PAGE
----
The Golden Rock turned out to be impressive, but the pilgrim Disneyland around it was even more extraordinary – lit up like a fairground, full of festive pilgrims.  We were staying around 20 minutes walk down the steep hill, and our hotel was popular  with rich Thai pilgrims as each walk up the hill counted as a separate visit, and so all three could be achieved in a weekend. Palanquins were available for hire, which provide good employment but would have been seriously embarrassing.  Many westerners were using them, possibly as part of a package trip, but some clearly felt like we did and even when it was provided just got their bags taken up.

Embarrassing way to travel. For some.

By Pick-up to Hpa-an

Hpa-An was around 60 miles from Kinpun, but we got pointed to a pick-up.  This was an old Nissan, which must have been clapped out when it left Japan but was still going sort-of strong.  These pick-ups carry crowds of people and massive loads on the roof, often with more people top of the load.  Having already travelled in some crammed pick-ups, we did not fancy 3 hours of this and so paid extra (7,000 Kyat, £5) for a front seat next to the driver, which was hot and possibly more dangerous.  The pick-up was right-hand-drive as nearly all vehicles are in Burma – which is unfortunate as they also drive on the right.   So I could see all the traffic coming towards us as we did our over-taking. I tried to attain a higher mental state.

Kate sat in the middle, and the immaculately polite driver was so conscious of her presence that he refused to use 2nd gear as it would have needed her to move her backside, and so we always went from 1st straight to 3rd.   We tore along, horn blasting to pick up customers, and then diverted to a rice works where we filled the roof with sacks until the suspension hit the ground.  Shouldn't there be some sort of Society for the Prevention of Cruelty of Vehicles? Then we stopped again and filled half the back with large barrels full of water and live fish, so that the whole vehicle developed a strange rolling motion and an almost complete inability to stop.  But we got to Hpa-An, dropped outside the legendary Soe Brothers Guest House, and went to our double room with bathroom ($16).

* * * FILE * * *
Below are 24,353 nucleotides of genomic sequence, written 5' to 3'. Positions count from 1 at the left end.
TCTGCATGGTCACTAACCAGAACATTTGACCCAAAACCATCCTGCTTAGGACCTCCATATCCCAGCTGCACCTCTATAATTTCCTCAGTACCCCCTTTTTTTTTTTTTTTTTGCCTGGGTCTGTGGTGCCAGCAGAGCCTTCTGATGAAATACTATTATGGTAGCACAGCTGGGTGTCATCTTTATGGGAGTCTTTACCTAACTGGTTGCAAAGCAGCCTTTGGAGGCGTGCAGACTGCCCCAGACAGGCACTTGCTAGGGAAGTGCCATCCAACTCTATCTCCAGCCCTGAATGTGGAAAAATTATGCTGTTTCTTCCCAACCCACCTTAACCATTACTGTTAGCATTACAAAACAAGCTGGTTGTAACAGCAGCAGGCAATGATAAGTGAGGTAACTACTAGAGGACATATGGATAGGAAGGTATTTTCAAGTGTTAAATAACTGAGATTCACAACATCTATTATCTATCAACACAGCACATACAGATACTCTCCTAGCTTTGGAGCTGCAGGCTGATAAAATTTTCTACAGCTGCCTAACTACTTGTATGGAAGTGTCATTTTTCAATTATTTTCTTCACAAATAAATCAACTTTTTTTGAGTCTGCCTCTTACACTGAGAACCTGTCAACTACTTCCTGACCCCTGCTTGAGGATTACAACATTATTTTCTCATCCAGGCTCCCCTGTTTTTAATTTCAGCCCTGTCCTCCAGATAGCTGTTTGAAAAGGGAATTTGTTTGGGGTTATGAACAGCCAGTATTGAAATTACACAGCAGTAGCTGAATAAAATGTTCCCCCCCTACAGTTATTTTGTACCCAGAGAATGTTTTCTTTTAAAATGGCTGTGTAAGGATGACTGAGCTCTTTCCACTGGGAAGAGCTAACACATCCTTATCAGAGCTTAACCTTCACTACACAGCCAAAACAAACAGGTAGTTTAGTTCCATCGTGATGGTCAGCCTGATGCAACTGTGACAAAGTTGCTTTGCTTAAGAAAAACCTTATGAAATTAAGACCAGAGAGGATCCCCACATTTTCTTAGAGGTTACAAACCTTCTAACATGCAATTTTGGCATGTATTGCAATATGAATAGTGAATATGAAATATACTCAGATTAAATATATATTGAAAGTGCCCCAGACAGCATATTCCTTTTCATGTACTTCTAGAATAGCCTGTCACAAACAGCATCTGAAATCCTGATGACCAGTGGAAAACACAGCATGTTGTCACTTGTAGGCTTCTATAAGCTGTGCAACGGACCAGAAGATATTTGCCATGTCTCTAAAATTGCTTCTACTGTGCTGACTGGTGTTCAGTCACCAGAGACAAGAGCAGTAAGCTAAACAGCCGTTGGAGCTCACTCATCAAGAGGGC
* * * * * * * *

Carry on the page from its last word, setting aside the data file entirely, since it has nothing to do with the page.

By Hollowed-out log near Hpa-An

First hollow out your log

We entered a large cavern full of shrines, and then put our shoes back on to continue in pitch-black through a cave system in the limestone.  We came out into daylight above a calm lake, with views over the paddy fields to the mountains.  Our driver negotiated with the locals standing next to their log-canoes, and with some careful balancing we set off over the lake, where they also were trying to catch fish with drop-nets as in Cochin.  A short trip, then in under the cliff, quiet paddling in the dark until we came out into another lake, fishing nets, paddy fields.  The locals were continually talking and laughing with themselves and our driver, giving a wonderfully peaceful and good-natured feeling to the whole setting.  Magical.

The most peaceful place

By Boat from Hpa-An

Scenery near Hpa-an, on the Salween

The famous old government ferry from Hpa-An to Mawlamyine (Moulmein) does not run any more, but the guest-house owners have set up their own service for the few tourists.  It eventually set off, a narrow boat just sitting 5 of us in single file under the shade as we shot along feeling warm and relaxed and privileged.  But also excited by the trip and the scenery – limestone outcrops inevitably topped by a pagoda, villages right by the river with kids who shouted and waved, and a dead body floating along which did not seem to arouse any particular interest in the driver.  Someone has put a video of the trip up here  

Heading for the 'old Moulmein pagoda'